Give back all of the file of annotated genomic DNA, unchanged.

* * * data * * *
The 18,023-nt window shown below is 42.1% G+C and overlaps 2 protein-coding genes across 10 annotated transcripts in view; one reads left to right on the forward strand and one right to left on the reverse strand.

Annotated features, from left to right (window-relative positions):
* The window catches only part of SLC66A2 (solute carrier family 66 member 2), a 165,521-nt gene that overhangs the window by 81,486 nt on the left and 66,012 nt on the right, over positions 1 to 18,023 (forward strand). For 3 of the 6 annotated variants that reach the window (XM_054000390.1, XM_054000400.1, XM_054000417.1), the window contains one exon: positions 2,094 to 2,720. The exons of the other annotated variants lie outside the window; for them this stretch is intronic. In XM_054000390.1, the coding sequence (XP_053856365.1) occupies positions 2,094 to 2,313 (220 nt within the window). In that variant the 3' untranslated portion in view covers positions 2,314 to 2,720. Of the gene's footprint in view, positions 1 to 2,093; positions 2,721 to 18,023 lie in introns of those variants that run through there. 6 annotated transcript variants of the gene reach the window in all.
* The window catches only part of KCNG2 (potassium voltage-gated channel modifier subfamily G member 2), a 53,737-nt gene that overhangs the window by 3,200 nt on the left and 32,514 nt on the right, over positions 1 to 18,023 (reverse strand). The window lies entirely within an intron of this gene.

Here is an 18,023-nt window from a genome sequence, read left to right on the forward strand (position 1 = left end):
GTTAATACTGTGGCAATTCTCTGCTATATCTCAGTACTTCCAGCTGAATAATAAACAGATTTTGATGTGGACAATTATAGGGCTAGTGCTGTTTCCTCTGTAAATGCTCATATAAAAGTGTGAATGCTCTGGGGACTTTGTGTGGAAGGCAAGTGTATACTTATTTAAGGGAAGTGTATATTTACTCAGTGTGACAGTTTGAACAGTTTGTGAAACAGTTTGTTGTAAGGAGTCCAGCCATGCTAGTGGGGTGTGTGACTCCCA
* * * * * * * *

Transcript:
The 18,023-nt window shown below is 42.1% G+C and overlaps 2 protein-coding genes across 10 annotated transcripts in view; one reads left to right on the forward strand and one right to left on the reverse strand.

Annotated features, from left to right (window-relative positions):
* The window catches only part of SLC66A2 (solute carrier family 66 member 2), a 165,521-nt gene that overhangs the window by 81,486 nt on the left and 66,012 nt on the right, over positions 1 to 18,023 (forward strand). For 3 of the 6 annotated variants that reach the window (XM_054000390.1, XM_054000400.1, XM_054000417.1), the window contains one exon: positions 2,094 to 2,720. The exons of the other annotated variants lie outside the window; for them this stretch is intronic. In XM_054000390.1, the coding sequence (XP_053856365.1) occupies positions 2,094 to 2,313 (220 nt within the window). In that variant the 3' untranslated portion in view covers positions 2,314 to 2,720. Of the gene's footprint in view, positions 1 to 2,093; positions 2,721 to 18,023 lie in introns of those variants that run through there. 6 annotated transcript variants of the gene reach the window in all.
* The window catches only part of KCNG2 (potassium voltage-gated channel modifier subfamily G member 2), a 53,737-nt gene that overhangs the window by 3,200 nt on the left and 32,514 nt on the right, over positions 1 to 18,023 (reverse strand). The window lies entirely within an intron of this gene.

Here is an 18,023-nt window from a genome sequence, read left to right on the forward strand (position 1 = left end):
GTTAATACTGTGGCAATTCTCTGCTATATCTCAGTACTTCCAGCTGAATAATAAACAGATTTTGATGTGGACAATTATAGGGCTAGTGCTGTTTCCTCTGTAAATGCTCATATAAAAGTGTGAATGCTCTGGGGACTTTGTGTGGAAGGCAAGTGTATACTTATTTAAGGGAAGTGTATATTTACTCAGTGTGACAGTTTGAACAGTTTGTGAAACAGTTTGTTGTAAGGAGTCCAGCCATGCTAGTGGGGTGTGTGACTCCCA